Empathetic Blaumanis

Rūdolfs Blaumanis loved people, and that was seen in his work and his life.

Rūdolfs Blaumanis at the flat of Oskars Rāviņš in St Petersburg, 1901˗1903. Unknown photographer

The yard of Rūdolfs Blaumanis home, "Braki," 2015. Photo by Maija Ārena

Blaumanis always had a very nuanced set of emotions when it came to the characters of his books.  Each time that he wrote a new one,  Blaumanis joked that he felt “heavy feet”.  The writer loved to think carefully about what he would write by wandering through his room or outdoors.  When writing funny materials, Blaumanis laughed and laughed, and when he wrote sad things, he wept, and his tears freely fell.

A 100-step path at "Braki," 1959. The writer strolled there and found ideas for his work. Unknown photographer

When writing the play “Prodigal Son”, (Pazudušais dēls) Blaumanis wept along with Krustiņš and thought and thought about whether the character could remain alive.  He decided in the end that Krustiņš must die.  This was a process which sometimes led to comical situations.  Shepherdess Ieva was herding cows near the forest and noticed the man walking through the forest, waving his hands and talking and yelling to himself.  The young girl was frightened and ran to her mother, who laughed and said “Well, he is preparing a new play.”

Rūdolfs Blaumanis and Kārlis Skalbe, c 1903. Photo by Jānis Rieksts

Rūdolfs Blaumanis was sensitive and sincere in relations with everyone whom he met.  He particularly helped young writers who were known as Blaumanis’ literary foster sons.  Kārlis Skalbe was one who received very sincere support from Blaumanis, including advice and, sometimes money.  Skalbe later wrote that Blaumanis had a simple and deeply humane world view.  This is seen in something which the author himself once said:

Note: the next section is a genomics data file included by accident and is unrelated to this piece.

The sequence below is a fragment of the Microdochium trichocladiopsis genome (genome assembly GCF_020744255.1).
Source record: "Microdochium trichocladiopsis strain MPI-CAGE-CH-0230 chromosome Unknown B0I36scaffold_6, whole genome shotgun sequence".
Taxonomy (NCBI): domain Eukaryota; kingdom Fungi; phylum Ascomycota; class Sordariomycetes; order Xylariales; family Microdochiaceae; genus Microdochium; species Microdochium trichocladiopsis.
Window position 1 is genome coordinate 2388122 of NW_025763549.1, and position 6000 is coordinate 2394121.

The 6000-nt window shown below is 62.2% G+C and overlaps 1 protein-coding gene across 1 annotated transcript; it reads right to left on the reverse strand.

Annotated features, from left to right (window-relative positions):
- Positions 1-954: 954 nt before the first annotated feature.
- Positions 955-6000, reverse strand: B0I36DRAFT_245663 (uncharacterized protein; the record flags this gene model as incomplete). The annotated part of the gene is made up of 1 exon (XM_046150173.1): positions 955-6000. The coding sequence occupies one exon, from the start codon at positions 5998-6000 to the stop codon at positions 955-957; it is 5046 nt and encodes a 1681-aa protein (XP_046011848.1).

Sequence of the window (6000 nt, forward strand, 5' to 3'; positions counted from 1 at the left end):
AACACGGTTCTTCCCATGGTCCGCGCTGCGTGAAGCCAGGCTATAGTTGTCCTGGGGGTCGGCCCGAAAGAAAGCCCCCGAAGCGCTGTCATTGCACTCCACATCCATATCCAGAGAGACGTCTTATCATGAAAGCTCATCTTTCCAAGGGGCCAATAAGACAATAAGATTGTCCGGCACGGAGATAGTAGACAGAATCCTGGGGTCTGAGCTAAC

“How can I love humanity which I have not seen if I do not love the person who is near to me?  Help a person, and you will have helped humanity.”

Rūdolfs Blaumanis in the flat of Janis Rozentāls, December 1907. Photo by Jānis Rieksts. On the reverse is the note "Last image of Blaumanis, December 1907.

Aleksandrs Būmanis, Rūdolfs Blaumanis and Jānis Greste in the flat of Janis Rozentāls, December 1907. Photo byJānis Rieksts.

Blaumanis helped people in very simple ways.  He served lunch or dinner to his guests, who most often were poor young authors.  If he knew that a friend was facing difficulties, Blaumanis offered him a job at a newspaper, including the need to translate texts.  In his memoir, writer Jānis Akuraters recalled:  “I can say that during the toughest moments, when no one offered me his hand, Blaumanis was the one who was never far from me even though he had lots of work to do, was sometimes poor himself and sometimes was even sick.”

Rūdolfs Blaumanis and his friends ˗ poet Kārlis Skalbe, teacher Kārlis Dzenis and artist Oskars Šteinbergs, 1904˗1905. Photo by Jānis Rieksts.

Rūdolfs Blaumanis’ life was varied.  Sometimes he earned more than he spent, sometimes vice-versa.  Sometimes he was healthier, sometimes sicker, but despite what was happening to him, the writer always tried to help others.


Author: Maija Ārena.

Materials used from the collection of The Literature and Music Museum.